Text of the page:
“We would like to let clinicians who care for patients with allergic diseases know that their risk for psychiatric diseases may be higher,” says Tzeng. “Assessing their emotional condition and monitoring their mental health could help to avoid later psychiatric problems.”
About this neuroscience research article
Source:Frontiers Publisher: Organized by NeuroscienceNews.com. Image Source: NeuroscienceNews.com image is in the public domain. Original Research:Abstract for “Increased Risk of Psychiatric Disorders in Allergic Diseases: A Nationwide, Population-Based, Cohort Study” by Nian-Sheng Tzeng, Hsin-An Chang, Chi-Hsiang Chung, Yu-Chen Kao, Chuan-Chia Chang, Hui-Wen Yeh, Wei-Shan Chiang, Yu-Ching Chou, Shan-Yueh Chang and Wu-Chien Chien in Frontiers in Psychiatry. Published April 2018. doi:10.3389/fpsyt.2018.00133
Cite This NeuroscienceNews.com Article
[cbtabs][cbtab title=”MLA”]Frontiers “Asthma and Hay Fever Linked to Increased Risk of Psychiatric Disorders.” NeuroscienceNews. NeuroscienceNews, 23 April 2018. <https://neurosciencenews.com/allergies-psychiatric-disorders-8858/>.[/cbtab][cbtab title=”APA”]Frontiers (2018, April 23). Asthma and Hay Fever Linked to Increased Risk of Psychiatric Disorders. NeuroscienceNews. Retrieved April 23, 2018 from https://neurosciencenews.com/allergies-psychiatric-disorders-8858/[/cbtab][cbtab title=”Chicago”]Frontiers “Asthma and Hay Fever Linked to Increased Risk of Psychiatric Disorders.” https://neurosciencenews.com/allergies-psychiatric-disorders-8858/ (accessed April 23, 2018).[/cbtab][/cbtabs]
Increased Risk of Psychiatric Disorders in Allergic Diseases: A Nationwide, Population-Based, Cohort Study
Background/objective: Allergic diseases, such as bronchial asthma, allergic rhinitis, atopic dermatitis, and psychiatric disorders are major health issues. There have been reports that allergic diseases were associated with depression or anxiety disorders. This study aimed to investigate the association between these allergic diseases and the risk of developing overall psychiatric disorders in patients from Taiwan.
Methods: This cohort study used the database of the Taiwan National Health Insurance (NHI) Program. A total of 186,588 enrolled patients, with 46,647 study subjects who had suffered from allergic diseases, and 139,941 controls matched for sex and age, from the Longitudinal Health Insurance Dataset of 2000-2015, were selected from a sub-dataset of the National Health Insurance Research Database (NHIRD). Fine & Gray’s competing risk model analysis was used to explore the hazard ratio (HR), and 95% confidence interval (CI), for the risk of allergic diseases being associated with the risk of developing psychiatric disorders during the 15 years of follow-up.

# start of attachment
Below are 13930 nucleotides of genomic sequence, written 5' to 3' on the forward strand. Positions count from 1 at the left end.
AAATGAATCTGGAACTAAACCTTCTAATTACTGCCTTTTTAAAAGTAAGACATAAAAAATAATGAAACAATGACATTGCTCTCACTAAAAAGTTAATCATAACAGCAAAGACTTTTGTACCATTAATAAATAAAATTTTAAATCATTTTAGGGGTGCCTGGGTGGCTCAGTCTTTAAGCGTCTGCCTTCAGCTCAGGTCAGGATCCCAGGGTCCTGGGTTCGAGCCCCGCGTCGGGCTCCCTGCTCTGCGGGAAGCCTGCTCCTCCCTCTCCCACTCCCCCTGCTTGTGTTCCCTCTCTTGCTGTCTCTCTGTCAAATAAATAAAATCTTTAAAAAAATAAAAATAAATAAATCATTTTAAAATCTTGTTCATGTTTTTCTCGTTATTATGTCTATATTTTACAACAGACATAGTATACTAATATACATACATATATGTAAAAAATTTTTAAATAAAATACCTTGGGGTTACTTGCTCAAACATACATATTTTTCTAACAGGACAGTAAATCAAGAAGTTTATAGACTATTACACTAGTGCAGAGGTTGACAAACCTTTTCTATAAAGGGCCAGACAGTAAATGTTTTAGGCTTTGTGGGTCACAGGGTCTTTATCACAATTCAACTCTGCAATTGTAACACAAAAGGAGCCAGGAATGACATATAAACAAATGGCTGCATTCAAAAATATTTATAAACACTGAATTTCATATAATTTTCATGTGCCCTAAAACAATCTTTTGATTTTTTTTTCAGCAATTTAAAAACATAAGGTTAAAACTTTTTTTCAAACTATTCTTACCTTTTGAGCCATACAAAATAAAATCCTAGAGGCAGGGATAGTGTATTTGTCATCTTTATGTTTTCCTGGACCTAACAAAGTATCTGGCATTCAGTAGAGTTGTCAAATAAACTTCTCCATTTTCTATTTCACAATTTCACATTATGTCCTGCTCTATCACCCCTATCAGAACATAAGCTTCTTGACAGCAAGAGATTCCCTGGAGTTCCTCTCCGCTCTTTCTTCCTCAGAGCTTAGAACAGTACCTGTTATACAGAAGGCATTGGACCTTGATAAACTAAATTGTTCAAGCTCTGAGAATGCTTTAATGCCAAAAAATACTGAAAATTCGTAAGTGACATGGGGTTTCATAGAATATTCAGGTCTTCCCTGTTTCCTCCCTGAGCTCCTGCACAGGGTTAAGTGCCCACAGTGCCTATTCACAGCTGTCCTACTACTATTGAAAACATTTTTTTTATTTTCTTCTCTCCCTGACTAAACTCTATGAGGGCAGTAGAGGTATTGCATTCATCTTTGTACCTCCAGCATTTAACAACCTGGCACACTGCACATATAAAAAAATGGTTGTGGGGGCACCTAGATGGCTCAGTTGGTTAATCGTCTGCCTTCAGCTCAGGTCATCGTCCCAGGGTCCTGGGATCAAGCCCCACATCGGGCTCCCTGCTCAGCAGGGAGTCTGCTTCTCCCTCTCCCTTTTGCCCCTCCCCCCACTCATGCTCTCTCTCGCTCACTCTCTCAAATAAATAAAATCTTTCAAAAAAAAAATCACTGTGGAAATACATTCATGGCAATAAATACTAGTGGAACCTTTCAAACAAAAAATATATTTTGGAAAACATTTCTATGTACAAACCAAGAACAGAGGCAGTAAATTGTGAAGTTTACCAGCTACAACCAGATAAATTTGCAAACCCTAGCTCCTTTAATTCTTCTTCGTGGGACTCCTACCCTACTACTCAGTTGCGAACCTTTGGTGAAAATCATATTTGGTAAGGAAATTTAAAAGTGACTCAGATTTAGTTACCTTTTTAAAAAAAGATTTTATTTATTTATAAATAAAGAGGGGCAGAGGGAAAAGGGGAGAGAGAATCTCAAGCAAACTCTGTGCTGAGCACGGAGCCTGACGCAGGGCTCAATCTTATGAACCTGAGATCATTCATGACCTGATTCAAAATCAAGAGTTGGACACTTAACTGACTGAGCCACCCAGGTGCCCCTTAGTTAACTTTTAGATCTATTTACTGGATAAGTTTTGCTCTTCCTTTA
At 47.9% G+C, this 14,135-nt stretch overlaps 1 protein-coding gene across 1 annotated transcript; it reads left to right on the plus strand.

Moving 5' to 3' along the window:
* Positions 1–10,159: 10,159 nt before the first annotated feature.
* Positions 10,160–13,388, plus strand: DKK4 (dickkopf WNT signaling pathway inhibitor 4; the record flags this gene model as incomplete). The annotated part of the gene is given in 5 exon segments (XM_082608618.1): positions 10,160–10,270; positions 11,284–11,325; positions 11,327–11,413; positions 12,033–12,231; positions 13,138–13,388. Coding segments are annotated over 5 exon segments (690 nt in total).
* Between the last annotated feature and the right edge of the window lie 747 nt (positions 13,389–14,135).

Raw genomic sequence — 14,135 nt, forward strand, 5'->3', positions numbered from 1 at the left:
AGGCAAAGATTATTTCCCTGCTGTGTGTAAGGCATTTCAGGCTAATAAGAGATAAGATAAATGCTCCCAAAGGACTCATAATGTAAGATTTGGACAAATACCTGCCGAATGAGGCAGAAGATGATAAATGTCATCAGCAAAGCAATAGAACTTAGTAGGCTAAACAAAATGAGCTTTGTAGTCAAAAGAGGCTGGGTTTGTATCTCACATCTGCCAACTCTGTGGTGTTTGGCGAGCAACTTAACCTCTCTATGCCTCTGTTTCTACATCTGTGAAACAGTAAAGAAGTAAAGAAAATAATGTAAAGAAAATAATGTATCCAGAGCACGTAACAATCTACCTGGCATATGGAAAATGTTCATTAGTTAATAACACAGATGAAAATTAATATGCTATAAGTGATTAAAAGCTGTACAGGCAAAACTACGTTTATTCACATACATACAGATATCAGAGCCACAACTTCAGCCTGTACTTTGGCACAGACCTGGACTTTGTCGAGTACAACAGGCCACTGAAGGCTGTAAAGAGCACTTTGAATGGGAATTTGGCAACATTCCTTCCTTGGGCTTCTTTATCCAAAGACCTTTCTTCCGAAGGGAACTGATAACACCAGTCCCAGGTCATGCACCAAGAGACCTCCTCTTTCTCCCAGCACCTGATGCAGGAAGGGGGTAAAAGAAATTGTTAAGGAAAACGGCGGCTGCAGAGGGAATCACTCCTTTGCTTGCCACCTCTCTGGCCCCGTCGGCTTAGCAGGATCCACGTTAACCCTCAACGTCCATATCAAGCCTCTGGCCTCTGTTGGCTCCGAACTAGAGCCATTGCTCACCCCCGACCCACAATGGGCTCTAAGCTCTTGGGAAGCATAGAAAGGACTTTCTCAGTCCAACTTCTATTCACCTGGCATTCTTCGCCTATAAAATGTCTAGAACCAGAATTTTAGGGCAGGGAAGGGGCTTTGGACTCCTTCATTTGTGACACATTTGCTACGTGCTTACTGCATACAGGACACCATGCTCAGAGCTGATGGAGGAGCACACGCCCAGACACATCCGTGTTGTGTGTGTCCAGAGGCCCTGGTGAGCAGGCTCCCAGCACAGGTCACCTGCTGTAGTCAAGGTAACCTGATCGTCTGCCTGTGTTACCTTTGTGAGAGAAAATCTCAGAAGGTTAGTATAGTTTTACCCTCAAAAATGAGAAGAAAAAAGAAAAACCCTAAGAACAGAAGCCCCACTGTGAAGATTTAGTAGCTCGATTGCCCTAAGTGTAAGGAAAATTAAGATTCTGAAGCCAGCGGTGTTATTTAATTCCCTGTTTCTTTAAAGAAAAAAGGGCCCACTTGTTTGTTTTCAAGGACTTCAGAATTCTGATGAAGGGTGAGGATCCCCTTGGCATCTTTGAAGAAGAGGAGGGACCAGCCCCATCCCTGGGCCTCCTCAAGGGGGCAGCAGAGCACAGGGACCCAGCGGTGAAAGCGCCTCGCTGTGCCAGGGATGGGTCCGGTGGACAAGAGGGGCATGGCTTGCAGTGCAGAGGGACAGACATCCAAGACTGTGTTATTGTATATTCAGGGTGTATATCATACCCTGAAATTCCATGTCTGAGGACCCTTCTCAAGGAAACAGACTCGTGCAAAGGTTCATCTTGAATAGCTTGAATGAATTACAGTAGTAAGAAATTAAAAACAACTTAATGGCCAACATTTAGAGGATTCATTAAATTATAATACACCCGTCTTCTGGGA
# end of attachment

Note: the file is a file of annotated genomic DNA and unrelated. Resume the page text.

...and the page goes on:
Results: Of the study subjects, 5,038 (10.8%) developed psychiatric disorders when compared to 9,376 (6.7%) in the control group, with significant difference (p < 0.001). Fine and Gray's competing risk model analysis revealed that the adjusted HR was 1.659 (95% CI= 1.602 - 1.717, p < 0.001). In this study, we found that the groups of atopic dermatitis alone, and the allergic rhinitis + atopic dermatitis were associated with a lower risk of psychiatric disorders, but all the other four groups, as bronchial asthma alone, allergic rhinitis alone, bronchial asthma + allergic rhinitis, bronchial asthma + atopic dermatitis, and the combination of all these three allergic diseases were associated with a higher risk of psychiatric disorders.
Conclusions: Allergic diseases are therefore associated with a 1.66-fold increased hazard of psychiatric disorders in Taiwan.